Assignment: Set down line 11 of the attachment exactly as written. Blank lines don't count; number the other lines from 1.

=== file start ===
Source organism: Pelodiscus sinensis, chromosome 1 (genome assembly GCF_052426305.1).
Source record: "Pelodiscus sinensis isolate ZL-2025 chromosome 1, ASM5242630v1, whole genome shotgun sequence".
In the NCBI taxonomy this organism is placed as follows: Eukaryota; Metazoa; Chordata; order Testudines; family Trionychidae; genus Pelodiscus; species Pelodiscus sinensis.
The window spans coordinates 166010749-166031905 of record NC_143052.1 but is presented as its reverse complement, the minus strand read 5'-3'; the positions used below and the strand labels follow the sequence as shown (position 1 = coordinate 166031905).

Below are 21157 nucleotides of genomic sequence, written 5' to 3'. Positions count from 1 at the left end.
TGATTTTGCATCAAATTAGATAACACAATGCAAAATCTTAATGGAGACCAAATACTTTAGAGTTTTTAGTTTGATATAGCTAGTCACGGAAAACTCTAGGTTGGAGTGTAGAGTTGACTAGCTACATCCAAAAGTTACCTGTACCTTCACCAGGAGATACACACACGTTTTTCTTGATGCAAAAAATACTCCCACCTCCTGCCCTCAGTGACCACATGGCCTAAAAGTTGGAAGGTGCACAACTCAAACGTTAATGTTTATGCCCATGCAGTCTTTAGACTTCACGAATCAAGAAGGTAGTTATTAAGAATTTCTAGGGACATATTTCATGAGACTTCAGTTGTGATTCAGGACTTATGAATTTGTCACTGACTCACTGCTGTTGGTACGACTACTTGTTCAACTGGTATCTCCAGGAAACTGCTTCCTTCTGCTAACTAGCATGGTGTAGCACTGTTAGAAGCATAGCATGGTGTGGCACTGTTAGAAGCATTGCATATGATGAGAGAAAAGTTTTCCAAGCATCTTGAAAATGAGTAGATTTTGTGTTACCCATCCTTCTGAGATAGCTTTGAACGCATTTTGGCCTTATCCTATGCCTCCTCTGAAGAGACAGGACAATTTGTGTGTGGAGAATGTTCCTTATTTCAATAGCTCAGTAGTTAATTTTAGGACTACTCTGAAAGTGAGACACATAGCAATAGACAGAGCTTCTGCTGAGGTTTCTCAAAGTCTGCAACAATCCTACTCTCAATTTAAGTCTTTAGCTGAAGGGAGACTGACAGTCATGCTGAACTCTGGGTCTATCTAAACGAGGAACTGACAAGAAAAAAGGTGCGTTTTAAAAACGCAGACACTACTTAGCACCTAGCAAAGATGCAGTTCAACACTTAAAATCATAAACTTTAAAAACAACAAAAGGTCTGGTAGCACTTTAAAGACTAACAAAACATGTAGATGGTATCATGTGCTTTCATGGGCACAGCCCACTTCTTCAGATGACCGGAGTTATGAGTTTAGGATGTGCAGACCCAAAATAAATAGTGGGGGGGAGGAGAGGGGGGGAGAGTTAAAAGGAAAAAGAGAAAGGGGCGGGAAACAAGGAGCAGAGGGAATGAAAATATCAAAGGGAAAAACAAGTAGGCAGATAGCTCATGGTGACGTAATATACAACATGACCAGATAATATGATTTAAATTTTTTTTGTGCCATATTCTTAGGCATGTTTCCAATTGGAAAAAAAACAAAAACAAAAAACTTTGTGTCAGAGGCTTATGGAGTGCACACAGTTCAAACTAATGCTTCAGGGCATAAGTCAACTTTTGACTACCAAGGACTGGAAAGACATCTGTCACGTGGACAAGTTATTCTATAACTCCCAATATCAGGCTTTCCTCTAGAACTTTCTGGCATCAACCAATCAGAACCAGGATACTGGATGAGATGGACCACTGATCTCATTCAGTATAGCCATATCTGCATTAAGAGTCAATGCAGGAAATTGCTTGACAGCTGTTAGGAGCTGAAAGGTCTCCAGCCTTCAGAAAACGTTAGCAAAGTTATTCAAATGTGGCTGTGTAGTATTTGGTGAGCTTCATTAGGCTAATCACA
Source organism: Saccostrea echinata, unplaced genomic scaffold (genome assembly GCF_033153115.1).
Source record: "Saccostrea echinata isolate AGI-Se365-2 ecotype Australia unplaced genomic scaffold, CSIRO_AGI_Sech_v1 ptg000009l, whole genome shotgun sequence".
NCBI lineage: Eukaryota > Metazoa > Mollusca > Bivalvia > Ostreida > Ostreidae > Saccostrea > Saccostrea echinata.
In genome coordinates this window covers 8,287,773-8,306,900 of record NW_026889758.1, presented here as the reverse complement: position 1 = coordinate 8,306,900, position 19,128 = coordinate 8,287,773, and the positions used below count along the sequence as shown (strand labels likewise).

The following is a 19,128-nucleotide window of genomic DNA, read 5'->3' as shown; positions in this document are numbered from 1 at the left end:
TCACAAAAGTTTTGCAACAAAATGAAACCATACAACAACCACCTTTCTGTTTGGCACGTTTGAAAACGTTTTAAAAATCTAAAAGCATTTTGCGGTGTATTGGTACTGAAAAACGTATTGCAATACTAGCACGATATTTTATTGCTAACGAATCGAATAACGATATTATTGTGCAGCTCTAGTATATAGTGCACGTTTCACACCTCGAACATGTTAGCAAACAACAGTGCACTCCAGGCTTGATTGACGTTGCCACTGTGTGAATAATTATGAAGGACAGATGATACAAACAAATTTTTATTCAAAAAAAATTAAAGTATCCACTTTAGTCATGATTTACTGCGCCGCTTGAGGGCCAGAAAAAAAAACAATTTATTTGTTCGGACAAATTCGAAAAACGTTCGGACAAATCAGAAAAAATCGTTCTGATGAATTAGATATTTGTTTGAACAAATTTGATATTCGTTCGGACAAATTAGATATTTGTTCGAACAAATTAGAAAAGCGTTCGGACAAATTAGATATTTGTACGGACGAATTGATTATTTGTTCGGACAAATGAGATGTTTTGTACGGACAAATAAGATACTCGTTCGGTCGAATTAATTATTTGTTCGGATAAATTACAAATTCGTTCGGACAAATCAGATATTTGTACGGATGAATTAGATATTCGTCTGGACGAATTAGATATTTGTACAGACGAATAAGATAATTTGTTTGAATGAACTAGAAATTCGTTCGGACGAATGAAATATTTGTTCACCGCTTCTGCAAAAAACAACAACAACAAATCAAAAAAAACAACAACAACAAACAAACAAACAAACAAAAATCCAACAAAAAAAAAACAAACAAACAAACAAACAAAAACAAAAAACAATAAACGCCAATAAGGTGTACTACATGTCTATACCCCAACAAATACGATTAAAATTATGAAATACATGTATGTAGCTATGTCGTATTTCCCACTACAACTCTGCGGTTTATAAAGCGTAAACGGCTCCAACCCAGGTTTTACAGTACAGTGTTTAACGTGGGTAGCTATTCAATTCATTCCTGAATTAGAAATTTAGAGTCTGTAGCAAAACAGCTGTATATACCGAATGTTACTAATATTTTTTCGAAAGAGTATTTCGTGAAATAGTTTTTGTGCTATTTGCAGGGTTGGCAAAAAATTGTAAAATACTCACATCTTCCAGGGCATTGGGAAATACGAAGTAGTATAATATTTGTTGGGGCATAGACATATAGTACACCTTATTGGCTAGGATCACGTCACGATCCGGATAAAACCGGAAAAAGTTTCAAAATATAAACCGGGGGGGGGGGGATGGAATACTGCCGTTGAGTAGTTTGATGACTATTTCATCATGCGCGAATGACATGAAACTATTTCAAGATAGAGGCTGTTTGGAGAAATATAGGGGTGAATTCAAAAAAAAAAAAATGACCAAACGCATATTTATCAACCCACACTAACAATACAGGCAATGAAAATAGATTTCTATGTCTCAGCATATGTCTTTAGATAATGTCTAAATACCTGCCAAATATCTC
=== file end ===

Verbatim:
The following is a 19,128-nucleotide window of genomic DNA, read 5'->3' as shown; positions in this document are numbered from 1 at the left end: